To paraphrase an old saying, there’s more than one way to cook a fish. Well now, alongside traditional methods such as baking, steaming, grilling, frying or even barbecuing, fish and other highly sensitive foods can be treated with culinary respect using smartly controlled microwave energy in a solid-state cooker.
Of course, any chef would be appalled at the thought of cooking a delicate fish like a trout or a salmon in a microwave. I mean, the poor thing, it deserves better surely? The magnetron – the hub of the microwave oven – takes a brute force approach, with absolute power level the only available parameter to deliver energy to heat up food, liquids, gremlins, or whatever else you might put in a microwave oven.
The solid-state cooker, on the other hand, provides a significantly more controllable approach. As well as control over the power level, energy delivery can be optimized by tuning the frequency depending on conditions inside the oven. In fact, in a video that looks at some the possibilities enabled by RF energy, you can see a fish cooked to perfection while still embedded within a block of ice. And it was extremely tasty… so I’m told anyway…
The microwave generating hardware is fundamentally the same as the one for the traditional use of RF, with signal conditioning plus an RF power amplifier. However instead of sending RF energy into an antenna to transmit data, as with a cellphone or GPS, it is channeled via wave guides into the oven to heat the chosen object. “Object” here denotes about anything that absorbs microwave radiation – hence, the solid-state RF cooker is far from being the only application enabled by RF energy.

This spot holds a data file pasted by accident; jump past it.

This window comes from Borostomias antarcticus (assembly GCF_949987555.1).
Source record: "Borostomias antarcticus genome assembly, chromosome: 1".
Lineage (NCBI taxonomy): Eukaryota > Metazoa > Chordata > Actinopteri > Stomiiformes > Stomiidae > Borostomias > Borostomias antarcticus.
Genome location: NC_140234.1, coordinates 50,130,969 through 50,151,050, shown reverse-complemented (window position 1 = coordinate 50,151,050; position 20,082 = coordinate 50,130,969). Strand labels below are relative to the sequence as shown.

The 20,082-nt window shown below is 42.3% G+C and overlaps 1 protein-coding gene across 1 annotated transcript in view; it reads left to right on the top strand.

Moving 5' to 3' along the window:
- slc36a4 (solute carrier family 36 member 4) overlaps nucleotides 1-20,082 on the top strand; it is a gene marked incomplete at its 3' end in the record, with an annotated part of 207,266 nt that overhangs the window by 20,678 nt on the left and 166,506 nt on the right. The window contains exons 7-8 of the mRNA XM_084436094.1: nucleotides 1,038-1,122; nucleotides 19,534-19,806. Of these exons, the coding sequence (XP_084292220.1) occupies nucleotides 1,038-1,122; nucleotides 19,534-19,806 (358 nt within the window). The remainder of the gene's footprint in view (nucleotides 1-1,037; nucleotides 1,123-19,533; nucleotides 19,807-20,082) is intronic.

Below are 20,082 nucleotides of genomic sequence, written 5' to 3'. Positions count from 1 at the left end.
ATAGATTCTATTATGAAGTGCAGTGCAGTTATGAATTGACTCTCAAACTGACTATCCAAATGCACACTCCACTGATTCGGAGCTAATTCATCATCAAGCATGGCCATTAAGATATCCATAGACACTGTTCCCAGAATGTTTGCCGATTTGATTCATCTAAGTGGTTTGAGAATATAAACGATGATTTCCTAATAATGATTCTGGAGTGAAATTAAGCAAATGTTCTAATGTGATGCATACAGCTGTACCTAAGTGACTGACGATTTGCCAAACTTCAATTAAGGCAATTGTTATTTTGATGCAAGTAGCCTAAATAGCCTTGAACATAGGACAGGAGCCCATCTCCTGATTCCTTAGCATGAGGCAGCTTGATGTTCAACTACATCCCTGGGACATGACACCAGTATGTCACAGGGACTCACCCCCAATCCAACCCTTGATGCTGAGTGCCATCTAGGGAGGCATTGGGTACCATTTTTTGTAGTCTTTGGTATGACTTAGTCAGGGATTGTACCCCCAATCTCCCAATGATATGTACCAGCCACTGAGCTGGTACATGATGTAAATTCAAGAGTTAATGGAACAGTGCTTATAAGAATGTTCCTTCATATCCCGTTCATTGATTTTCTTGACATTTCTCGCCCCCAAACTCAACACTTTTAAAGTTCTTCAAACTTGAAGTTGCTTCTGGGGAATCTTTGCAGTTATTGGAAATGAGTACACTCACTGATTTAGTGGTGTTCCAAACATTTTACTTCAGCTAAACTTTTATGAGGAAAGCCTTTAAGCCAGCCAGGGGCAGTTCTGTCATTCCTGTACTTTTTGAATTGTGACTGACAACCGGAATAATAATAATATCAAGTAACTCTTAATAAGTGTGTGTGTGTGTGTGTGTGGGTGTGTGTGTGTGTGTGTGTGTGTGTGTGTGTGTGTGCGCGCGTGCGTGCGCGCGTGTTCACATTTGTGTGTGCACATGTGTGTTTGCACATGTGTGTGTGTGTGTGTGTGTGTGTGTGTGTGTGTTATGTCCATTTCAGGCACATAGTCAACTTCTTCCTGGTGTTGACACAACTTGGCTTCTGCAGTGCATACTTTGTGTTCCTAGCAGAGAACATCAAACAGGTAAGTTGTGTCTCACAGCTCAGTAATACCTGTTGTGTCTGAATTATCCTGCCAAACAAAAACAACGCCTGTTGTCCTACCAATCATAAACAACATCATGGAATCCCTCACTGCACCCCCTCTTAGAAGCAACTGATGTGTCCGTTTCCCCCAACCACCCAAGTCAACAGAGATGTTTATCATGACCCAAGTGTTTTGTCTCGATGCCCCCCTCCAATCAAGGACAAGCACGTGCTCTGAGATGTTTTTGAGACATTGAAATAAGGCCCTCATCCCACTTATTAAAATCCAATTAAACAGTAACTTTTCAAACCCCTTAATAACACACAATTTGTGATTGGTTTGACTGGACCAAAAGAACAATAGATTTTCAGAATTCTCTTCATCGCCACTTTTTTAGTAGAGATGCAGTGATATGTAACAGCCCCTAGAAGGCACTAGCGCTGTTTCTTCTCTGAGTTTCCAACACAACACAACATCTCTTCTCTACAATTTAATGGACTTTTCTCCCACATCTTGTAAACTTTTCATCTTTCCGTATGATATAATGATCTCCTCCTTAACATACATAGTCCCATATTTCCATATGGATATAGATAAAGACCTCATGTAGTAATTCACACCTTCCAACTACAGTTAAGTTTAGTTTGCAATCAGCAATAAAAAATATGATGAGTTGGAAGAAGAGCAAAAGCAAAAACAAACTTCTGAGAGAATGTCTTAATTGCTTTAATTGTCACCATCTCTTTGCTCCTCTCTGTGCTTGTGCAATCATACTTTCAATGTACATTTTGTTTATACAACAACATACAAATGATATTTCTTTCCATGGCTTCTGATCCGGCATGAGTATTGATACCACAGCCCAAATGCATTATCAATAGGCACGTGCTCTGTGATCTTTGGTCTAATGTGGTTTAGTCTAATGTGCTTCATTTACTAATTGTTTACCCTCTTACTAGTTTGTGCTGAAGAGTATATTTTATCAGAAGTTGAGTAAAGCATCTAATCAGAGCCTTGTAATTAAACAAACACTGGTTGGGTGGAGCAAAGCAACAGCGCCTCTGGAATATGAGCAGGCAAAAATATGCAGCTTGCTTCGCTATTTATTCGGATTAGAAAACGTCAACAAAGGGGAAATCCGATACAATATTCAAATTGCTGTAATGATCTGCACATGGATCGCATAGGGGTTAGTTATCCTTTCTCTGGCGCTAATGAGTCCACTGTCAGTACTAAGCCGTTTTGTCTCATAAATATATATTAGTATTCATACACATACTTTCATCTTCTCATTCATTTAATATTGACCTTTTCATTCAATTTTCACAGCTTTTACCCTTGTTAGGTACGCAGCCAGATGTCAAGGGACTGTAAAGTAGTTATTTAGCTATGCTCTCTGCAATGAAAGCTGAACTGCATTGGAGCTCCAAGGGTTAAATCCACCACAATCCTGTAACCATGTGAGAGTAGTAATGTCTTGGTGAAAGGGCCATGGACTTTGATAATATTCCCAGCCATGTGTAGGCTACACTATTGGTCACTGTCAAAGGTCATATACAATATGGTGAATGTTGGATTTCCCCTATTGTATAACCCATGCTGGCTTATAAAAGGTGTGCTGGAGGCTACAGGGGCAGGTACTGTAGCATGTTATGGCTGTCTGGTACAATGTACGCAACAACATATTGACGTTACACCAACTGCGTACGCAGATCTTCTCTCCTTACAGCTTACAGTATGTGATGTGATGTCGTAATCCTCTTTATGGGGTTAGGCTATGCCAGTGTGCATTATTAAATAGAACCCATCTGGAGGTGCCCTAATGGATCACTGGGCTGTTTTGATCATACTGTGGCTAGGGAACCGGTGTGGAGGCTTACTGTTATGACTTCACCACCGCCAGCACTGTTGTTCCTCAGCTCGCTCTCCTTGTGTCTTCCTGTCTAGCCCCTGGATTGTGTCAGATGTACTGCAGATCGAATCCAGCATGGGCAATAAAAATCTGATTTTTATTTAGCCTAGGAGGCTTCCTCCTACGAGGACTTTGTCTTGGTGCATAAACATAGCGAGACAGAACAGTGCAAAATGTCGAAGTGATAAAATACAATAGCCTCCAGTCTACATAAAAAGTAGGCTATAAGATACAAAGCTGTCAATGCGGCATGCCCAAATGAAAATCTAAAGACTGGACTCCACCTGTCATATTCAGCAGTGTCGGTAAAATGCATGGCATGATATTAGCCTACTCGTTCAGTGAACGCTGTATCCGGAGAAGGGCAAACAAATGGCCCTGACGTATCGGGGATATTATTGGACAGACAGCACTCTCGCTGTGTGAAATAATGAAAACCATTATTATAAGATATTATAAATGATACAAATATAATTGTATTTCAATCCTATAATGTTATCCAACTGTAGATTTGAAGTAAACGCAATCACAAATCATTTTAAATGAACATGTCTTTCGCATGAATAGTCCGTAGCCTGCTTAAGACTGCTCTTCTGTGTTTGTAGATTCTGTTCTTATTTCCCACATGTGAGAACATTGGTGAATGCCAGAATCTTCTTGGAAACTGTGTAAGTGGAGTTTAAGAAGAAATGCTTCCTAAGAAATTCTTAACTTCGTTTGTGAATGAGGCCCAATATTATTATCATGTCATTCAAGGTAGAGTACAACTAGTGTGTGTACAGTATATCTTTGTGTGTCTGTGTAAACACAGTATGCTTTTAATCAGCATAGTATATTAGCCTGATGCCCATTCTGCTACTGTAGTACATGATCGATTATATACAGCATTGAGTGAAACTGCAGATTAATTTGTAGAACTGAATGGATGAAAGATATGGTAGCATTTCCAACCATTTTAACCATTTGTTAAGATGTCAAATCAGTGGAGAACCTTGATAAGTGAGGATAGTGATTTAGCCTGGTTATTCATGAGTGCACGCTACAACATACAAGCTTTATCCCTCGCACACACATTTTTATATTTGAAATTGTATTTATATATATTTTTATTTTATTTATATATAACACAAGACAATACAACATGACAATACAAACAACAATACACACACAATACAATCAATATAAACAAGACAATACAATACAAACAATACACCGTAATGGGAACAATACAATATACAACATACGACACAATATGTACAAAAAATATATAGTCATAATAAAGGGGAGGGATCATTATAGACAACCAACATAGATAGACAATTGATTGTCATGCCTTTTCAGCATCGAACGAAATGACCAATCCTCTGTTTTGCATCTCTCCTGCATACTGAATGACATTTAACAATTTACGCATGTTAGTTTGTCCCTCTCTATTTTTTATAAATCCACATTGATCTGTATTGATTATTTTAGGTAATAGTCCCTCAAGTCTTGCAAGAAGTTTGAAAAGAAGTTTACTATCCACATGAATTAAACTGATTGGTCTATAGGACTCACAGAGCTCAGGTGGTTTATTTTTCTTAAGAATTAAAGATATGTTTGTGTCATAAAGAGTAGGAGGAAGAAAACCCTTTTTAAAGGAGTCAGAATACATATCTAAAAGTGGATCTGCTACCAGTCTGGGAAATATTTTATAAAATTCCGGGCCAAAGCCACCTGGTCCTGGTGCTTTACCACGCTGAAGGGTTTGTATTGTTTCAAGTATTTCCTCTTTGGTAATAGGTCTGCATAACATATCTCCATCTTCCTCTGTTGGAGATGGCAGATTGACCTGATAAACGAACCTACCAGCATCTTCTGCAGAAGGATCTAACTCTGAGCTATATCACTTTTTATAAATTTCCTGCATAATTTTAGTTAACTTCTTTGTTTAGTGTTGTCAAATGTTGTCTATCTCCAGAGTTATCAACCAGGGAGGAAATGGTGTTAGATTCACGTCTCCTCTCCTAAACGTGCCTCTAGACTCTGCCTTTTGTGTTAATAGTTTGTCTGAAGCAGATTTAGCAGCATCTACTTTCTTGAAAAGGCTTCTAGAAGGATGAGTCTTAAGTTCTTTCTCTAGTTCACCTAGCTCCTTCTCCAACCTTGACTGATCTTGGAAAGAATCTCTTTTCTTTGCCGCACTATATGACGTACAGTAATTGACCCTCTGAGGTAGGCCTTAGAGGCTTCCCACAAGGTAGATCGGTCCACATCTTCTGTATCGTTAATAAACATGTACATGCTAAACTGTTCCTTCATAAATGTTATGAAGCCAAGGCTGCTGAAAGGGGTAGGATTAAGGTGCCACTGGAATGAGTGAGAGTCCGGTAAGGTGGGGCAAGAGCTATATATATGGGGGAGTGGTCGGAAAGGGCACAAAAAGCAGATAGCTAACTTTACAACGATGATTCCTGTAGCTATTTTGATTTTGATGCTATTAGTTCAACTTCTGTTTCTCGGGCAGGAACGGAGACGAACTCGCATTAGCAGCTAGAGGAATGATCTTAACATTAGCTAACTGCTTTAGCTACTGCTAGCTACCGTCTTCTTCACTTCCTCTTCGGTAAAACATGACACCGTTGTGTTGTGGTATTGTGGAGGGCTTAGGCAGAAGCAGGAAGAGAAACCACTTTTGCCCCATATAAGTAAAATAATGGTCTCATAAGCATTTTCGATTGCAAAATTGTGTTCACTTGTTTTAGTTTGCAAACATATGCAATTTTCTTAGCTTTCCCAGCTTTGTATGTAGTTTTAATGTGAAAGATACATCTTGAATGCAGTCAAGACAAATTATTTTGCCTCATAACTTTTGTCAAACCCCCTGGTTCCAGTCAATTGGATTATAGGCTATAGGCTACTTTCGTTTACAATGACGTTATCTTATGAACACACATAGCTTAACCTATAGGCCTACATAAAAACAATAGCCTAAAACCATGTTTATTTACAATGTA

Other potential uses include industrial applications such as ovens and furnaces e.g. for drying materials such as ceramics or wood. In medical applications it’s opening up new possibilities such as the safe rapid defrosting of human organs and blood or hyperthermia therapy for cancer treatment. All these require a very high degree of temperature control, achieved via coordinated RF energy irradiation from one or several channels.
Another key area for RF energy is the excitation of plasmas. Innovative RF plasma lamps can deliver unbelievably bright light at 140 lumens per watt, or RF energy can fire a gas discharge to drive powerful industrial laser cutting tools. Then there is the RF spark-plug for automotive ignition systems, which can provide significant savings in fuel consumption and CO2 emissions.
All these applications are being enabled by the development of high-power LDMOS RF transistor technology. NXP has made significant breakthroughs in this area and at IMS 2013 (IEEE International Microwave Symposium) the company introduced an industry first. A complete RF power transistor portfolio designed specifically for the 2.45 GHz ISM (Industrial, Scientific, Medical) frequency band. The portfolio enables RF energy to be used as a clean, highly efficient and very controllable energy source.
Developed in conjunction with customers serving markets such as home appliances, medical and automotive, the new BLF2425M and BLF25M series of RF power transistors achieve best-in-class efficiencies in excess of 52%. They offer a full range of power levels between 5 and 350 Watts. The devices are based on NXP’s 28 V LDMOS process technology and all feature industry-leading ruggedness and reliability.
The power and controllability of RF energy is enabling new products and technologies. Offering outstanding performance, it brings about new ways to enhance our lives in diverse areas from industrial to medical, and from automotive to lighting. It will even be found in the kitchen, where it is sure to add spice to the culinary arts. So while the reign of the microwave oven as a ubiquitous tool in the kitchen is not over just yet, it now has some very serious competition.